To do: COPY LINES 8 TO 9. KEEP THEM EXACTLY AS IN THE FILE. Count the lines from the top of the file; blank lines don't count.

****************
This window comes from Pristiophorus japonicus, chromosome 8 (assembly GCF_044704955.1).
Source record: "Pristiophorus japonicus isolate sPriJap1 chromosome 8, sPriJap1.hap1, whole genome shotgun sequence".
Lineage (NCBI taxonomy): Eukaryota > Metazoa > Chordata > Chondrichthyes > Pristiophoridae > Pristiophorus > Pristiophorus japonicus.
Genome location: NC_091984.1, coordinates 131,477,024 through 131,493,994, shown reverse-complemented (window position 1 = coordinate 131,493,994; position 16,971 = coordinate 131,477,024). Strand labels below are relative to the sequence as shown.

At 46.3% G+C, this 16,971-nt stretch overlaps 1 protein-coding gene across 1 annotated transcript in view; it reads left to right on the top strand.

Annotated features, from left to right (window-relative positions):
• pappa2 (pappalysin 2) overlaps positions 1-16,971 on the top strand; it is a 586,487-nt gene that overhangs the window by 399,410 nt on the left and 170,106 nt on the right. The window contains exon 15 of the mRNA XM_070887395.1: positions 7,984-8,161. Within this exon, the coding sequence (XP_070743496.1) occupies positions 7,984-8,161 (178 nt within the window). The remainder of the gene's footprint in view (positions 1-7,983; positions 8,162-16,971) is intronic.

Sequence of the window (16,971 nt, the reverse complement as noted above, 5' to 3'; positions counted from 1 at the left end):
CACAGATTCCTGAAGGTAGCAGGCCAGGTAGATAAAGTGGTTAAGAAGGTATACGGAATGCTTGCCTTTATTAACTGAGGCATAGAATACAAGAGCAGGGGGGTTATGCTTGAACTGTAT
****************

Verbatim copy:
Sequence of the window (16,971 nt, the reverse complement as noted above, 5' to 3'; positions counted from 1 at the left end):
CACAGATTCCTGAAGGTAGCAGGCCAGGTAGATAAAGTGGTTAAGAAGGTATACGGAATGCTTGCCTTTATTAACTGAGGCATAGAATACAAGAGCAGGGGGGTTATGCTTGAACTGTAT